Norma Bengell, a sort of Brazilian Jeanne Moreau, Brigitte Bardot, and Jane Fonda rolled into one, died of lung cancer in her hometown of Rio de Janeiro on October 9, 2013. She was 78. Best known internationally for her leading-lady roles in several Italian-made cult classics of the mid-'60s, Norma Bengell was known in Brazil as a controversial show business veteran and for being the first "name" actress (purportedly anywhere in the world) to be seen fully naked – full frontal – in a mainstream film.
Note: Hedy Lamarr, then billed as Hedy Kiesler, does swim and run around in the nude in Gustav Machaty's 1933 Czech drama Ecstasy. However, Lamarr's naked swimming was disguised by the water, while her naked running was shot from a distance. Also, Lamarr/Kiesler, then a minor actress, was nowhere nearly as well known in Central Europe as Norma Bengell was in Brazil in the early '60s.
Norma Bengell: Early career and groundbreaking Brazilian movies
Born Norma Almeida Pinto Guimarães d'Area Bengell in Rio on Feb. 21, 1935, Norma Bengell started out as a model, later branching out as a performer – or vedete – on Teatro de Revista shows, the Brazilian version of stage revues. In 1959, Bengell recorded her first album, singing – in slightly accented English – Eddie Cooley and Otis Blackwell's "Fever." (Among the song's American performers are Peggy Lee, Elvis Presley, Ella Fitzgerald, Madonna, Bette Midler, and Beyoncé Knowles.)
Bengell's first movie appearance was also in 1959, in Brazil's popular comedy genre chanchada (pronounced sort of like "shun-SHAH-duh"): Carlos Manga's O Homem do Sputnik ("The Sputnik Man"), about an UFO that lands in the hencoop of an enterprising hillbilly – and that may or may not be the remains of the Russian satellite Sputnik. In the film, Bengell plays the Brigitte Bardot parody BêBê.
Three years later, Norma Bengell turned into a national sensation after being featured fully naked in Ruy Guerra's crime drama Os Cafajestes (literally, "The Jerks," or possibly "The Crooks" or "The Thugs"). A classic of the Brazilian New Wave, or Cinema Novo, Os Cafajestes follows two small-time Copacabana crooks out to get some easy money by way of blackmail. Things, however, don't go quite as planned.
According to Bengell, her full frontal nude scene was filmed in one take. Not long before her death, she would also recall being told that because of her role in Os Cafajestes "I'd be lynched and thrown out" in the state of Minas Gerais.
Also in 1962, Norma Bengell proved she was a capable dramatic actress, playing a world-weary prostitute in Anselmo Duarte's classic Keeper of Promises / The Given Word / O Pagador de Promessas, a merciless critique of both the Catholic Church and religious obsession. In the film, Leonardo Villar stars as a peasant from Brazil's Northeastern hinterlands who is prevented from carrying a gigantic cross into the St. Barbara cathedral in Salvador, Bahia – his vow to the saint in question for having saved the life of his donkey. Winner of the Palme d'Or at the Cannes Film Festival, Keeper of Promises became the first Brazilian movie to be nominated for the Best Foreign Language Film Academy Award.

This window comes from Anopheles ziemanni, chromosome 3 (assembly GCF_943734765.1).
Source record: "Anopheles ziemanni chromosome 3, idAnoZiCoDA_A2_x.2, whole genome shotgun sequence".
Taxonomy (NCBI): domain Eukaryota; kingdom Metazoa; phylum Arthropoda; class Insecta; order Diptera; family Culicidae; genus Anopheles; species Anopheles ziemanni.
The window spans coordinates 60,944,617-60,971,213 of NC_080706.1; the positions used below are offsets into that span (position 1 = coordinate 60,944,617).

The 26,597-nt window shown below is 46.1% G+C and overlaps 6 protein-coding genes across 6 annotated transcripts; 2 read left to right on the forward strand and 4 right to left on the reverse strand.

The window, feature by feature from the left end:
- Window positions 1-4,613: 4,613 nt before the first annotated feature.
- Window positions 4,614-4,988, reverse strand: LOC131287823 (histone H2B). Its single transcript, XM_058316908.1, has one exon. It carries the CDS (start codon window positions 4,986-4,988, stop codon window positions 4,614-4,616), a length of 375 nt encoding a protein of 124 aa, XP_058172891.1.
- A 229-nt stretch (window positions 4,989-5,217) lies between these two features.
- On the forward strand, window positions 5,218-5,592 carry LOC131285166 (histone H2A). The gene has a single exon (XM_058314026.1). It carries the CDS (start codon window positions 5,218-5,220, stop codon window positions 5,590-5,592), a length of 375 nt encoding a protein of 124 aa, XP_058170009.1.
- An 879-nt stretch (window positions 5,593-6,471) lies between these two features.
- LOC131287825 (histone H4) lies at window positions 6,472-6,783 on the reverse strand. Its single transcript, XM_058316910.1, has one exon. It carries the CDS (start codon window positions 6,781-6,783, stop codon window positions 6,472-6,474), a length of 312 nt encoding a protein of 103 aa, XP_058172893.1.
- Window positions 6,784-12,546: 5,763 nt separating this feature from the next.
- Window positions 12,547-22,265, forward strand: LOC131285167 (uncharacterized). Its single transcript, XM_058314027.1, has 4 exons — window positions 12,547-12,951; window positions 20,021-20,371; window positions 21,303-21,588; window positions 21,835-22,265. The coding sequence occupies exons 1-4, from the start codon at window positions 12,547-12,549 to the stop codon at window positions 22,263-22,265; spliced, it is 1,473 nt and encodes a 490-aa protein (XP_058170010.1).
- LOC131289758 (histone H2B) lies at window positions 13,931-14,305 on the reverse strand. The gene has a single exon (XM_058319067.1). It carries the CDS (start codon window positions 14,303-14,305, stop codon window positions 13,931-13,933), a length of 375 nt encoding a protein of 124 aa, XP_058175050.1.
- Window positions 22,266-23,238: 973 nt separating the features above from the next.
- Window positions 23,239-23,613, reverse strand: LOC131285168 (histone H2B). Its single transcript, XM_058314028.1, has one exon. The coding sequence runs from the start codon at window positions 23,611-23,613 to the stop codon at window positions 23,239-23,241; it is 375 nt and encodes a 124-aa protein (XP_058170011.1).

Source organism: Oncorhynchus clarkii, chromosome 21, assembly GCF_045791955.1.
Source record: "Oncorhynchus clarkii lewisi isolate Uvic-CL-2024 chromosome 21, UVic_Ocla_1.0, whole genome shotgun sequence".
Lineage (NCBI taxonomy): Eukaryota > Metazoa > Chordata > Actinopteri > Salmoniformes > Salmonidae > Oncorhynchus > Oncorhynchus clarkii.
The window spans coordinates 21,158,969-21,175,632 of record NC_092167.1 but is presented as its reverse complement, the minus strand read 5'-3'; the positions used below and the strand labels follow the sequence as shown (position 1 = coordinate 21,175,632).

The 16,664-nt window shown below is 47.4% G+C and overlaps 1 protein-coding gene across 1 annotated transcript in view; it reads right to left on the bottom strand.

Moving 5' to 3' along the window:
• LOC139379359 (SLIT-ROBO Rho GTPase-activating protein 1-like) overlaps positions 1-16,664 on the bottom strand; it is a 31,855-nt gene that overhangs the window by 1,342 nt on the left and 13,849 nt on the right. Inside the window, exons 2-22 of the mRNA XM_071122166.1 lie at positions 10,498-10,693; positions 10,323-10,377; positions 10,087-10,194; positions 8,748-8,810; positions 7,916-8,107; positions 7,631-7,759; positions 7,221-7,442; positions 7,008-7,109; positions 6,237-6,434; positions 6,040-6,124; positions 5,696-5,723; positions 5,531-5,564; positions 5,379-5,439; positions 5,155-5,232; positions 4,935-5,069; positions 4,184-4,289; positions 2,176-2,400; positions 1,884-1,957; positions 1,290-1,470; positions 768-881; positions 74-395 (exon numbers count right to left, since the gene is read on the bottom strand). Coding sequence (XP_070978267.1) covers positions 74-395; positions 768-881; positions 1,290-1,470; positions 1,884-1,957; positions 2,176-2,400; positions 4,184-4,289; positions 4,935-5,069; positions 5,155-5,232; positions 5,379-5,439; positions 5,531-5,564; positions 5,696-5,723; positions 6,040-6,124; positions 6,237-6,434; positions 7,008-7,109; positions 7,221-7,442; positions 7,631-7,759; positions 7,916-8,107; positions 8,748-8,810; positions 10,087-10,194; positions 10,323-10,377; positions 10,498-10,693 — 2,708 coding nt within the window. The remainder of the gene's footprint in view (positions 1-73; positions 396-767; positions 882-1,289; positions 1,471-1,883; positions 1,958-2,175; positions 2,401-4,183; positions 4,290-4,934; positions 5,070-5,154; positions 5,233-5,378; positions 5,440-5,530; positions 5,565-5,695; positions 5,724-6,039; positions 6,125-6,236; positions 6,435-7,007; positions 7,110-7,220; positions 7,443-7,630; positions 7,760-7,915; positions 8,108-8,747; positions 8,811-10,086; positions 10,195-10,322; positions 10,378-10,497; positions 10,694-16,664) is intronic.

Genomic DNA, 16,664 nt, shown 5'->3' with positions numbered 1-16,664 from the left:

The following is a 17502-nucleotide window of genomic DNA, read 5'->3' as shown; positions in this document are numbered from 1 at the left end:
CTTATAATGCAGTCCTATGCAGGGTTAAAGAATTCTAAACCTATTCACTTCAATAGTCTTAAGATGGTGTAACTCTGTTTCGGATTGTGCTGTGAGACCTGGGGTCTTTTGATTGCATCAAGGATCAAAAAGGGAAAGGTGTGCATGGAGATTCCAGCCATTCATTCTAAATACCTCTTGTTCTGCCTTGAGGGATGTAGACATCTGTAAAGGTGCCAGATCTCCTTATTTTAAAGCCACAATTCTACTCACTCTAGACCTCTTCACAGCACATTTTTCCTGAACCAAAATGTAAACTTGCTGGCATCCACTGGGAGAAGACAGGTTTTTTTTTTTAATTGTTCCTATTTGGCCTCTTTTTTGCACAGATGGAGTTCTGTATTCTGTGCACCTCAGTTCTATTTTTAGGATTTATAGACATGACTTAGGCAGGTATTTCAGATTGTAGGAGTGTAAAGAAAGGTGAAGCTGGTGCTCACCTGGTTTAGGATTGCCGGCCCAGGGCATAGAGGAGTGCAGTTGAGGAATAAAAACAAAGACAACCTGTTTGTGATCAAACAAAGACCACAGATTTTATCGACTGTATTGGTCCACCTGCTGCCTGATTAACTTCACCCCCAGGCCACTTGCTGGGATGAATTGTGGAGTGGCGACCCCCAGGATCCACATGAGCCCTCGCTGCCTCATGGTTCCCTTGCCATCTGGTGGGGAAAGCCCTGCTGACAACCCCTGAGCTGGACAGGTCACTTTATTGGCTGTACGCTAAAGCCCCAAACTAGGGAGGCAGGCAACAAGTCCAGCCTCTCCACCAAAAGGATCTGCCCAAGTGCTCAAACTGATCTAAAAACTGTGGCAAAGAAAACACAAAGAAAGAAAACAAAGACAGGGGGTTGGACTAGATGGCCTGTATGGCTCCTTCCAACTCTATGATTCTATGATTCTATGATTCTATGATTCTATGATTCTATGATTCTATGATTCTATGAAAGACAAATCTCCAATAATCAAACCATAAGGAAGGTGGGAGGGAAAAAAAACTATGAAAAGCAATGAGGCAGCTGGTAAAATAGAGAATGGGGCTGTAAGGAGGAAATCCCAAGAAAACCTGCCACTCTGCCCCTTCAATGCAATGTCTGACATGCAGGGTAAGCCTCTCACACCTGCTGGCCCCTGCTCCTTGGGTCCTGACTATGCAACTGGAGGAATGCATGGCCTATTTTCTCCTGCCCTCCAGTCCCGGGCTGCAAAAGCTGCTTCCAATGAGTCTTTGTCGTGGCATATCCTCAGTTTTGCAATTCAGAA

More Norma Bengell movies: European cult classics
In 1963, Norma Bengell married Italian actor Gabriele Tinti and moved to Italy. According to her own recollections, she lived in the same building as Brigitte Bardot, Rod Steiger, and Cyd Charisse, while Pier Paolo Pasolini was a frequent nightlife companion.
Internationally, the Norma Bengell movies from this period remain her best remembered efforts. Key roles included:
- Alberto Sordi's wife in Alberto Lattuada's Sicilian-set comedy Mafioso / Il Mafioso (1962), in which Bengell helps Sordi's young Sicilian sister get rid of her mustache;
- an astronaut stranded with Barry Sullivan, Ángel Aranda, Ivan Rassimov, and others in Mario Bava's Spanish-Italian horror sci-fier Planet of the Vampires / Terrore nello spazio (1965);
- a saloon hostess embroiled with renegade Confederate soldier Joseph Cotten in Sergio Corbucci's Spaghetti Western The Hellbenders / I crudeli (1967);
- one of the women – along with Elsa Martinelli, Edwige Feuillère, Rossana Ghessa, and Geneviève Grad – somehow or other involved with Luc Merenda's French spy OSS 117 (later to be spoofed by Jean Dujardin) in Pierre Kalfon's OSS 117 prend des vacances ("OSS 117 Takes a Vacation").
Norma Bengell in Brazil during the military dictatorship
Back in Brazil, now a military right-wing dictatorship whose leaders were firm believers in "traditional family values," Norma Bengell was notably cast in sexually charged and/or psychologically complex roles, such as in the 1966 omnibus dramatic comedy As Cariocas ("The Cariocas" or [female] Rio de Janeiro natives); as a wealthy woman victimized by three burglars in Alfredo Sternheim's 1971 drama Paixão na Praia ("Passion on the Beach"); and, through marriage, as a new member of a highly dysfunctional family – the gay son is kept locked up in a room, hidden from the world – in Paulo César Saraceni's The Murdered House / A Casa Assassinada. For her efforts in the last title, Bengell was chosen as the year's Best Actress by the São Paulo Association of Art Critics.
Apart from the 2002 short O Banquete ("The Banquet"), Norma Bengell's last film appearance was in Paulo Thiago's 1993 comedy-drama Under One Roof / Vagas Para Moças de Fino Trato (literally, "Vacancies for Well-Bred Young Women"), in which she plays a piano teacher who sublets her apartment to two young women (Maria Zilda Bethlem and Lucélia Santos). Bengell, Bethlem, and Santos shared that year's Best Actress Award at the Brasilia Film Festival of Brazilian Cinema.
["Dead at 78: Iconic, Groundbreaking Brazilian Actress Norma Bengell" continues on the next page. See link below.]
Norma Bengell quote via estadao.com. Photo of Norma Bengell and John Herbert in As Cariocas: A.A.S. Filmes.